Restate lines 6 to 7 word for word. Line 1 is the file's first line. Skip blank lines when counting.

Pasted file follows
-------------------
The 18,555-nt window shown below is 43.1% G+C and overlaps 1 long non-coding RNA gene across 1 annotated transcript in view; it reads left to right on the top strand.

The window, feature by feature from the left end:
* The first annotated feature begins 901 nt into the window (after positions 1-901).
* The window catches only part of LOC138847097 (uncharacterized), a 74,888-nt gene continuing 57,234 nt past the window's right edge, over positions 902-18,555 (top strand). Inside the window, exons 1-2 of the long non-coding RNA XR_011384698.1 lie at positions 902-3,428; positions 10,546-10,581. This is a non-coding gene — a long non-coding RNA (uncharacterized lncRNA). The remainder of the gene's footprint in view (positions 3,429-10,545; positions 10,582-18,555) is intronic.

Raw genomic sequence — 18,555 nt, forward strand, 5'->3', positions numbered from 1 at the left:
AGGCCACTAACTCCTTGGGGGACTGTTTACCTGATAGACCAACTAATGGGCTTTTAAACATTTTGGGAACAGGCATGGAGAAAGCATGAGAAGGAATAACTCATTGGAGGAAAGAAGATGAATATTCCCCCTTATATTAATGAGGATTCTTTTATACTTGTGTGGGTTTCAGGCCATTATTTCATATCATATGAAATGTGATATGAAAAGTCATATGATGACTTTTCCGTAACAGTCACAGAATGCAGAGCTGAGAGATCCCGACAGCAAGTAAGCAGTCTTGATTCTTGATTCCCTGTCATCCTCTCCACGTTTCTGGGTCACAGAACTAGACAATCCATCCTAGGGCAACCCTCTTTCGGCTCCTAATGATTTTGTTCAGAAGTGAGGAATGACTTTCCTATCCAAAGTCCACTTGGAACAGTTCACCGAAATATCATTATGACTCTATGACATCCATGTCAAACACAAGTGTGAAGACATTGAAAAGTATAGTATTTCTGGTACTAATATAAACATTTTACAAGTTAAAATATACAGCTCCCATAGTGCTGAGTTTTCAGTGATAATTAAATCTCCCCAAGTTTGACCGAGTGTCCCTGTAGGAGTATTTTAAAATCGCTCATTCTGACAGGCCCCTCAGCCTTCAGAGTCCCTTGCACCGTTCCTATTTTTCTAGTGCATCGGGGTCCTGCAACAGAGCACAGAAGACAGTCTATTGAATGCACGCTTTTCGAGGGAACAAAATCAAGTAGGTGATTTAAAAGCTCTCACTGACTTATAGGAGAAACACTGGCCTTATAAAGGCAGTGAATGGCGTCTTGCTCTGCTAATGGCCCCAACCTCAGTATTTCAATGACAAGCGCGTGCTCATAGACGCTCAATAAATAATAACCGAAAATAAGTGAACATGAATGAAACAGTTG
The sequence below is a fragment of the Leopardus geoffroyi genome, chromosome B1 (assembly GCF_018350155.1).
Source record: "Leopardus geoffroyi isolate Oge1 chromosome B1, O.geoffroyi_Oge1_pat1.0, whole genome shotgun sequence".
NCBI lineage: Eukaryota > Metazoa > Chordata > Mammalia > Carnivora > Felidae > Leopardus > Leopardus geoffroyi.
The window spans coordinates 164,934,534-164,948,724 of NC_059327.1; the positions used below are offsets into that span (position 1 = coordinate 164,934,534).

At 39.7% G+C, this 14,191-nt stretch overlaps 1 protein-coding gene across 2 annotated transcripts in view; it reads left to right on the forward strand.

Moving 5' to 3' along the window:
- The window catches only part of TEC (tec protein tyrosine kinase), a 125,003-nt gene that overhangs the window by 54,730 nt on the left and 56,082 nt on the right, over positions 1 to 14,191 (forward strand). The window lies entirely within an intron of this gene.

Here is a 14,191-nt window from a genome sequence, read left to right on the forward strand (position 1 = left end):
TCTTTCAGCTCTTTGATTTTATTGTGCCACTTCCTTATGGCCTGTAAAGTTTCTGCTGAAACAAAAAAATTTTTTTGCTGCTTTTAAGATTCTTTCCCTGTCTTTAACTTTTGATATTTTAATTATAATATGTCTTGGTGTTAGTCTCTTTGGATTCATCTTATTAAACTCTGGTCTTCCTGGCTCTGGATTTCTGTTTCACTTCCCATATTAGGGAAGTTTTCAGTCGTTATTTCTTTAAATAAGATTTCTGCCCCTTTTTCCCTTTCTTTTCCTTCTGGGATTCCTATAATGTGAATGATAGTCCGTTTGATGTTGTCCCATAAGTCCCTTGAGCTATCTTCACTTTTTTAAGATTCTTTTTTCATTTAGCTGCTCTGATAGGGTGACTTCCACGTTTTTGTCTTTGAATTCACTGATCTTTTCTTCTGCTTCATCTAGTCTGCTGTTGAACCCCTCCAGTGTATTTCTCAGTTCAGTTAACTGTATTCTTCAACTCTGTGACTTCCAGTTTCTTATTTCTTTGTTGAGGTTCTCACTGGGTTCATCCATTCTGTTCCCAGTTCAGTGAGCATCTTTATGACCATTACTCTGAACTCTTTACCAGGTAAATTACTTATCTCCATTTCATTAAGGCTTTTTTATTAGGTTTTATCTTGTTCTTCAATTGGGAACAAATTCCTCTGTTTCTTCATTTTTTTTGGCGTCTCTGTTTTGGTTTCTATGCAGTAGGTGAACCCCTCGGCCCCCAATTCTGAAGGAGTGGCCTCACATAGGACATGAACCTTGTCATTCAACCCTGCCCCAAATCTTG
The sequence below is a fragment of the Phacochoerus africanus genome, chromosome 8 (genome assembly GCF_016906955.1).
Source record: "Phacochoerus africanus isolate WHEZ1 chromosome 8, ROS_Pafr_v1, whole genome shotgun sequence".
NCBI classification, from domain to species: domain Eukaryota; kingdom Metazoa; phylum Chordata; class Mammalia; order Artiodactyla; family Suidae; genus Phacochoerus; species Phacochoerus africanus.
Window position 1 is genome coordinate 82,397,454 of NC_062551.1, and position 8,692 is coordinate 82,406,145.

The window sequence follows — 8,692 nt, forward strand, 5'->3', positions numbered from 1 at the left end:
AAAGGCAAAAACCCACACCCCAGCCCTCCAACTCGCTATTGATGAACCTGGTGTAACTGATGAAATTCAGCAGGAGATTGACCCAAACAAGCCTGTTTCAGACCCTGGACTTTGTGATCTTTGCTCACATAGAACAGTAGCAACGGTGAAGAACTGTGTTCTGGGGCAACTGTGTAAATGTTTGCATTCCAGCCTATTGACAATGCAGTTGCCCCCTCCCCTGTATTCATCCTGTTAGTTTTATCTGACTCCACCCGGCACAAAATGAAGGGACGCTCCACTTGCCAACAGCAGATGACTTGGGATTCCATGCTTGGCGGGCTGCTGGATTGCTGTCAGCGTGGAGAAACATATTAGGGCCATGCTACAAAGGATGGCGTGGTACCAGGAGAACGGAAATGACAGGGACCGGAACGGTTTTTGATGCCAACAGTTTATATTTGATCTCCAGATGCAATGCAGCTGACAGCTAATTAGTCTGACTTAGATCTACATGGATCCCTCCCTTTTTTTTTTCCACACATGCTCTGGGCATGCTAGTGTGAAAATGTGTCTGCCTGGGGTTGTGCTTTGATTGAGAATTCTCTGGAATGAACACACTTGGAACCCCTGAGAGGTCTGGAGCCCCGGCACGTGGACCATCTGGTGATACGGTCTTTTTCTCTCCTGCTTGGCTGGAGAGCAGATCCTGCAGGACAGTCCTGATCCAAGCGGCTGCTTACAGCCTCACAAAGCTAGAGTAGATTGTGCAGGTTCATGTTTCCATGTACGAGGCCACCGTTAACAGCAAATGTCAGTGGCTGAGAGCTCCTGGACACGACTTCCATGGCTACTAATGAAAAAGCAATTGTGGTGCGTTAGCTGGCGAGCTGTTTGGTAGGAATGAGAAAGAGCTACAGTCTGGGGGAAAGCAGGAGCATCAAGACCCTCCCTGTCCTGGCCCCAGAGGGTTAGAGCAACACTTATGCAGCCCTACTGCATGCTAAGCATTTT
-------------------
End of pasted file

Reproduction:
AGGCCACTAACTCCTTGGGGGACTGTTTACCTGATAGACCAACTAATGGGCTTTTAAACATTTTGGGAACAGGCATGGAGAAAGCATGAGAAGGAATAACTCATTGGAGGAAAGAAGATGAATATTCCCCCTTATATTAATGAGGATTCTTTTATACTTGTGTGGGTTTCAGGCCATTATTTCATATCATATGAAATGTGATATGAAAAGTCATATGATGACTTTTCCGTAACAGTCACAGAATGCAGAGCTGAGAGATCCCGACAGCAAGTAAGCAGTCTTGATTCTTGATTCCCTGTCATCCTCTCCACGTTTCTGGGTCACAGAACTAGACAATCCATCCTAGGGCAACCCTCTTTCGGCTCCTAATGATTTTGTTCAGAAGTGAGGAATGACTTTCCTATCCAAAGTCCACTTGGAACAGTTCACCGAAATATCATTATGACTCTATGACATCCATGTCAAACACAAGTGTGAAGACATTGAAAAGTATAGTATTTCTGGTACTAATATAAACATTTTACAAGTTAAAATATACAGCTCCCATAGTGCTGAGTTTTCAGTGATAATTAAATCTCCCCAAGTTTGACCGAGTGTCCCTGTAGGAGTATTTTAAAATCGCTCATTCTGACAGGCCCCTCAGCCTTCAGAGTCCCTTGCACCGTTCCTATTTTTCTAGTGCATCGGGGTCCTGCAACAGAGCACAGAAGACAGTCTATTGAATGCACGCTTTTCGAGGGAACAAAATCAAGTAGGTGATTTAAAAGCTCTCACTGACTTATAGGAGAAACACTGGCCTTATAAAGGCAGTGAATGGCGTCTTGCTCTGCTAATGGCCCCAACCTCAGTATTTCAATGACAAGCGCGTGCTCATAGACGCTCAATAAATAATAACCGAAAATAAGTGAACATGAATGAAACAGTTG
The sequence below is a fragment of the Leopardus geoffroyi genome, chromosome B1 (assembly GCF_018350155.1).